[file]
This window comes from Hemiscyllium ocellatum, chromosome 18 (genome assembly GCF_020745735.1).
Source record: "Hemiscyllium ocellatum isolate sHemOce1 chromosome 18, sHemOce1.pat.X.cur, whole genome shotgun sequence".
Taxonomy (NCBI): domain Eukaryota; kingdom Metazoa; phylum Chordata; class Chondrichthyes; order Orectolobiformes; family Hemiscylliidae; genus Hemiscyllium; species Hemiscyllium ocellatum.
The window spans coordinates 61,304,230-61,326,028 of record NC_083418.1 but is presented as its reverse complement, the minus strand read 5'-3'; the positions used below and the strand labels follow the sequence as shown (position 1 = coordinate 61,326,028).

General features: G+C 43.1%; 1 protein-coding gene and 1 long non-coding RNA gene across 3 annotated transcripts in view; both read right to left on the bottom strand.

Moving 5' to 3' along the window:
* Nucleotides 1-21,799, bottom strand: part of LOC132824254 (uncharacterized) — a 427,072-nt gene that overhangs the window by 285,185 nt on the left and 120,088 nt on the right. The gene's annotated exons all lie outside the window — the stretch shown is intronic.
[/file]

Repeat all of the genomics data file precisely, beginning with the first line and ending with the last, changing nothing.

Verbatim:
This window comes from Hemiscyllium ocellatum, chromosome 18 (genome assembly GCF_020745735.1).
Source record: "Hemiscyllium ocellatum isolate sHemOce1 chromosome 18, sHemOce1.pat.X.cur, whole genome shotgun sequence".
Taxonomy (NCBI): domain Eukaryota; kingdom Metazoa; phylum Chordata; class Chondrichthyes; order Orectolobiformes; family Hemiscylliidae; genus Hemiscyllium; species Hemiscyllium ocellatum.
The window spans coordinates 61,304,230-61,326,028 of record NC_083418.1 but is presented as its reverse complement, the minus strand read 5'-3'; the positions used below and the strand labels follow the sequence as shown (position 1 = coordinate 61,326,028).

General features: G+C 43.1%; 1 protein-coding gene and 1 long non-coding RNA gene across 3 annotated transcripts in view; both read right to left on the bottom strand.

Moving 5' to 3' along the window:
* Nucleotides 1-21,799, bottom strand: part of LOC132824254 (uncharacterized) — a 427,072-nt gene that overhangs the window by 285,185 nt on the left and 120,088 nt on the right. The gene's annotated exons all lie outside the window — the stretch shown is intronic.